14
Sep

union sq farmers market - picking okra copyIf I could put my loft on a magic carpet, fly it to New York and land it somewhere in Chelsea within walking distance of Union Square, I would do so in a heartbeat. I love the city. It is actually my favourite! And I love Union Square Farmers market and wish we had something similar in London. It is not that we don’t have enough farmers market. We have plenty. But what they don’t offer is the tremendous variety that you find in Union Square. Take the top photo for instance: beautiful, graceful hands picking okra from a selection of red and green ones. As some of you know, I was brought up in Lebanon and Syria where okra is a  common vegetable but I had never seen red okra before. Nor for that matter fat okra as pretty as those with the reddish tops in the picture below. It is not my favourite vegetable but if I lived in New York, it would certainly become one. At least at this time of the year.

union sq farmers market - okra 2 copyAubergines, on the other hand, are one of my favourite vegetables and if I were shopping for them in NYC, I would have the choice between two different fat ones for baba ghannuge, one light and the other darker, and both with less seeds than the most common variety available in our markets in London.

union sq farmers market - aubergines 3 copy

union sq farmers market - aubergines copyI would use the long narrow ones for preserving three ways:  in olive oil with the aubergines filled with a spicy walnut ‘pesto’ (maqduss), a Persian version where the blanched aubergines are filled with fresh herbs and preserved in cider vinegar and a Lebanese version, with the aubergines preserved in vinegar and water but filled with crushed garlic and a little chilli if I decide to have them spicy.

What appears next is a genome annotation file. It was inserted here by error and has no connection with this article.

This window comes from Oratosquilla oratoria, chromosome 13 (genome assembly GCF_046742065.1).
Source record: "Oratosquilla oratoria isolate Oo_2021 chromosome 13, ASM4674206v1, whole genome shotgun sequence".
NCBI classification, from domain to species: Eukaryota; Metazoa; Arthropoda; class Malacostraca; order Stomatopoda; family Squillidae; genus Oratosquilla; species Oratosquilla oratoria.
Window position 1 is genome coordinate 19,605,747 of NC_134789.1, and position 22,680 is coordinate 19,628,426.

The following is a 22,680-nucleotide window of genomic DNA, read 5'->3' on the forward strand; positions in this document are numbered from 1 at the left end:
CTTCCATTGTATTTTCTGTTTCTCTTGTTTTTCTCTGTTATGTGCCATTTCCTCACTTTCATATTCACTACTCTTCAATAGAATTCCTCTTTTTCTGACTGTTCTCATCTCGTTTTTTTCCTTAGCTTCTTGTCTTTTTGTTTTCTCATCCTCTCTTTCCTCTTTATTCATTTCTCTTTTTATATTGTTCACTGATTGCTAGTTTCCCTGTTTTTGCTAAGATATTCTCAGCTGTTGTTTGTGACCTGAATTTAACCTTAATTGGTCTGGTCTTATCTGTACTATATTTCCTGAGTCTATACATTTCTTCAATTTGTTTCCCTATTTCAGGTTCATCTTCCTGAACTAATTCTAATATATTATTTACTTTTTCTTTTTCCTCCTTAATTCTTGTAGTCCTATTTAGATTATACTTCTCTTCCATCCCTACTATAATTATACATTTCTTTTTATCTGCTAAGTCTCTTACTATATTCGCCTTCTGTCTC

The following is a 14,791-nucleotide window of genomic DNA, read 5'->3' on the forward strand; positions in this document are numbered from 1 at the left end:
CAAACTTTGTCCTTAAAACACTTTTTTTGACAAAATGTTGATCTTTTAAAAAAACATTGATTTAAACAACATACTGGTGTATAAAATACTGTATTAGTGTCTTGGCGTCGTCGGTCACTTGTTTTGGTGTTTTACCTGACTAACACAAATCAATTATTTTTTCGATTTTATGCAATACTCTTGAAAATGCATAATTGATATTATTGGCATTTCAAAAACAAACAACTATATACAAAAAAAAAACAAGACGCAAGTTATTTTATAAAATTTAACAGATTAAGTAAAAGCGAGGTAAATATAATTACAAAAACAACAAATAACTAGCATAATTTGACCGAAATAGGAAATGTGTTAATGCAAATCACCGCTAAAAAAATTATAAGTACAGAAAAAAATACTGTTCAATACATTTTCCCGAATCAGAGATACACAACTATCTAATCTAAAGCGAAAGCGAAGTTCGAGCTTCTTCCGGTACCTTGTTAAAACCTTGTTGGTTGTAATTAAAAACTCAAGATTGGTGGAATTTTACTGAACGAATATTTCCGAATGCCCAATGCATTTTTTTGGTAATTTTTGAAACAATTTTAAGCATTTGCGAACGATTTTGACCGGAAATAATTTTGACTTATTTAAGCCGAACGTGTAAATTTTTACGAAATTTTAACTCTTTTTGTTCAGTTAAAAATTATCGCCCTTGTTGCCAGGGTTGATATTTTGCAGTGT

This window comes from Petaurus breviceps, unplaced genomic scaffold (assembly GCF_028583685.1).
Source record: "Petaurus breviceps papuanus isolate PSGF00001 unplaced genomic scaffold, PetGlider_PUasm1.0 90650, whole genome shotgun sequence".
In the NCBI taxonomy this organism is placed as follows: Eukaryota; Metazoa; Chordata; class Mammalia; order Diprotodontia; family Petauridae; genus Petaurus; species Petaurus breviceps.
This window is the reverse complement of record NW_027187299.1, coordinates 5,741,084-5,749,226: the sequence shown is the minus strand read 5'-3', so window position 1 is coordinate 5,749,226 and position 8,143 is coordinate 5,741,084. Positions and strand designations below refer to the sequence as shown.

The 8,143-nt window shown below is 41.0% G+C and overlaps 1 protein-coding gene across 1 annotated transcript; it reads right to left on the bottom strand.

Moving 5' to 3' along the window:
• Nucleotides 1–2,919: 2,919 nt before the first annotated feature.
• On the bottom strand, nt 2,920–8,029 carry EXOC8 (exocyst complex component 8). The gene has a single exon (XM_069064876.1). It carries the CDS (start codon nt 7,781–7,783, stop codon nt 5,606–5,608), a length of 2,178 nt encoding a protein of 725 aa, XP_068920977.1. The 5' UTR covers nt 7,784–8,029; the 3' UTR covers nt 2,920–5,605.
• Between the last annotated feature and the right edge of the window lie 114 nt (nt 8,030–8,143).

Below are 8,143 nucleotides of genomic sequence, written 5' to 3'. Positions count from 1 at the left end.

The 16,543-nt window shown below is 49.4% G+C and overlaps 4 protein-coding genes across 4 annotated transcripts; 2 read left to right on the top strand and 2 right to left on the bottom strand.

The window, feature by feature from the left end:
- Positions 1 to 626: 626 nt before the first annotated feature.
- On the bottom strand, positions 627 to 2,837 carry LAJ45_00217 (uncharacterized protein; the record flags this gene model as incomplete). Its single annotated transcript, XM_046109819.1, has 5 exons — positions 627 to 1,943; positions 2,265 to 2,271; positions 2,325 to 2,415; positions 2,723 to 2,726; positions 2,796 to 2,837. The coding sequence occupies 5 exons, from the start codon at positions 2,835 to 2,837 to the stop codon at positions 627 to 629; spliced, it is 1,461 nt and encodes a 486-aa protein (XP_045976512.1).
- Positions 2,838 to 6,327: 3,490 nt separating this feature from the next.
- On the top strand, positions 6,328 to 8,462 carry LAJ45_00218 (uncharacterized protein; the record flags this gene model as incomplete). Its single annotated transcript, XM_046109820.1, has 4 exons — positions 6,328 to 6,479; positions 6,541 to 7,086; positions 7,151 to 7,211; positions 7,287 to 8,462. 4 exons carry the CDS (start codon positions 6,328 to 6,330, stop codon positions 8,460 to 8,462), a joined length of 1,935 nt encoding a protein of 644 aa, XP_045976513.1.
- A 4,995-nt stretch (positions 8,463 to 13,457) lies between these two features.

union sq farmers market - aubergines 2 copyI would use the fairy tale ones to make mehshi batinjen (stuffed aubergines), with meat or vegetarian or even sheikh el-mehshi (the king of stuffed vegetables because the stuffing is only meat and nuts; will post a recipe soon but sadly not with those gorgeous just picked fairy tale beauties). I am not sure what I would do with the multi-coloured Turkish variety. They were totally new to me and I never got round to asking the vendor about them.

union sq farmers market - aubergines 4 copy

union sq farmers market - turkish eggplants copyAnd I would make tons of pesto, perhaps even experimenting with the red basil.

union sq farmers market - basil copyAs for the green beans, I would mix them with the yellow ones for lubiyeh bil-zeyt (beans in tomato sauce) or I would opt for any of those on offer at the specialist dried beans stall  to make a wonderful hearty bean stew with pork belly.

union sq farmers market - beans copy

union sq farmers market - dried beans copy

union sq farmers market - fresh lima beans copyAnd I would have a field day with all the different leaves and herbs on offer, not to mention the variety of radishes , tomatoes and carrots to make my daily salad, posting a  recipe every other day if I had that market as my local. I have also been in winter and despite the produce being less plentiful and varied then, the market is still exciting at that time of the year.

union sq farmers market - mustard greens copy

union sq farmers market - herbs copy

union sq farmers market - scarlet frills mustard copy

union sq farmers market - shiso copy

union sq farmers market - stone crops copy

union sq farmers market - red russian kale copy

union sq farmers market - radishes copy

union sq farmers market - carrots & radishes copy

union sq farmers market - tomatoes copy

union sq farmers market - carrots 2 copy

union sq farmers market - carrots copyWhen I lived in Paris, I often went to Brasserie Lipp and always ordered celeri remoulade. I just wish I could have easy access to such gorgeous celeriac in London (I guess I could at Bermondsey Spa but I would not call that place one with easy access).